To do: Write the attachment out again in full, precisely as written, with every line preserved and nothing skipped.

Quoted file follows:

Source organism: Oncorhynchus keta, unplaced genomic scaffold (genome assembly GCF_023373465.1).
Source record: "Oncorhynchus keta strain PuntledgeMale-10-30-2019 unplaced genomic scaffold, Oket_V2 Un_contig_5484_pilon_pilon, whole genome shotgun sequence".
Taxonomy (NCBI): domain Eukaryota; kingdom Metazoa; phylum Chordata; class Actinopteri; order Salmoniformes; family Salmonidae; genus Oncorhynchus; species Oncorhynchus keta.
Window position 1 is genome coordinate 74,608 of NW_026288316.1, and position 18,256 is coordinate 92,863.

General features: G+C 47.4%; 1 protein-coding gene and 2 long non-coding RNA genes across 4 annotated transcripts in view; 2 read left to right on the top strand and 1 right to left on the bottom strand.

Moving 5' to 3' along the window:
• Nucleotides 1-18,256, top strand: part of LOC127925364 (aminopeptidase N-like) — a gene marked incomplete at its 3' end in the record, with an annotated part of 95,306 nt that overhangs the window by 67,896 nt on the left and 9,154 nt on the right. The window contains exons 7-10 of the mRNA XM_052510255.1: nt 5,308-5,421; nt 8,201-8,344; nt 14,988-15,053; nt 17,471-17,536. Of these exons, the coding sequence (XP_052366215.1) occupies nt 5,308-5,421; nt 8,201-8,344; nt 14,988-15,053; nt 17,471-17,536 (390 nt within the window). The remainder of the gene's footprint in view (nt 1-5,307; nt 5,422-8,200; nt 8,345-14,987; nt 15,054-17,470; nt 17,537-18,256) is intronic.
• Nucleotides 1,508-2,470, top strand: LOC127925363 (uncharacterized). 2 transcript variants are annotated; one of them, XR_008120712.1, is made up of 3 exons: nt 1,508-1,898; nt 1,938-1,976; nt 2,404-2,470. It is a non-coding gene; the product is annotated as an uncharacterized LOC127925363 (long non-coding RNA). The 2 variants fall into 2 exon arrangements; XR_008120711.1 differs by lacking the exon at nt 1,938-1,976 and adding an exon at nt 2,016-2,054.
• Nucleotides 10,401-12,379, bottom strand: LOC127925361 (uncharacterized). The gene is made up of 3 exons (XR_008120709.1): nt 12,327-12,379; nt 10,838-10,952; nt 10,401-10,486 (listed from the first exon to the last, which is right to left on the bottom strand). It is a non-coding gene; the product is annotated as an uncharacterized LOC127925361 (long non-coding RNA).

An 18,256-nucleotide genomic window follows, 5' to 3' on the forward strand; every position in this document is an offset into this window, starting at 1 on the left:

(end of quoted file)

Source organism: Oncorhynchus keta, unplaced genomic scaffold (genome assembly GCF_023373465.1).
Source record: "Oncorhynchus keta strain PuntledgeMale-10-30-2019 unplaced genomic scaffold, Oket_V2 Un_contig_5484_pilon_pilon, whole genome shotgun sequence".
Taxonomy (NCBI): domain Eukaryota; kingdom Metazoa; phylum Chordata; class Actinopteri; order Salmoniformes; family Salmonidae; genus Oncorhynchus; species Oncorhynchus keta.
Window position 1 is genome coordinate 74,608 of NW_026288316.1, and position 18,256 is coordinate 92,863.

General features: G+C 47.4%; 1 protein-coding gene and 2 long non-coding RNA genes across 4 annotated transcripts in view; 2 read left to right on the top strand and 1 right to left on the bottom strand.

Moving 5' to 3' along the window:
• Nucleotides 1-18,256, top strand: part of LOC127925364 (aminopeptidase N-like) — a gene marked incomplete at its 3' end in the record, with an annotated part of 95,306 nt that overhangs the window by 67,896 nt on the left and 9,154 nt on the right. The window contains exons 7-10 of the mRNA XM_052510255.1: nt 5,308-5,421; nt 8,201-8,344; nt 14,988-15,053; nt 17,471-17,536. Of these exons, the coding sequence (XP_052366215.1) occupies nt 5,308-5,421; nt 8,201-8,344; nt 14,988-15,053; nt 17,471-17,536 (390 nt within the window). The remainder of the gene's footprint in view (nt 1-5,307; nt 5,422-8,200; nt 8,345-14,987; nt 15,054-17,470; nt 17,537-18,256) is intronic.
• Nucleotides 1,508-2,470, top strand: LOC127925363 (uncharacterized). 2 transcript variants are annotated; one of them, XR_008120712.1, is made up of 3 exons: nt 1,508-1,898; nt 1,938-1,976; nt 2,404-2,470. It is a non-coding gene; the product is annotated as an uncharacterized LOC127925363 (long non-coding RNA). The 2 variants fall into 2 exon arrangements; XR_008120711.1 differs by lacking the exon at nt 1,938-1,976 and adding an exon at nt 2,016-2,054.
• Nucleotides 10,401-12,379, bottom strand: LOC127925361 (uncharacterized). The gene is made up of 3 exons (XR_008120709.1): nt 12,327-12,379; nt 10,838-10,952; nt 10,401-10,486 (listed from the first exon to the last, which is right to left on the bottom strand). It is a non-coding gene; the product is annotated as an uncharacterized LOC127925361 (long non-coding RNA).

An 18,256-nucleotide genomic window follows, 5' to 3' on the forward strand; every position in this document is an offset into this window, starting at 1 on the left: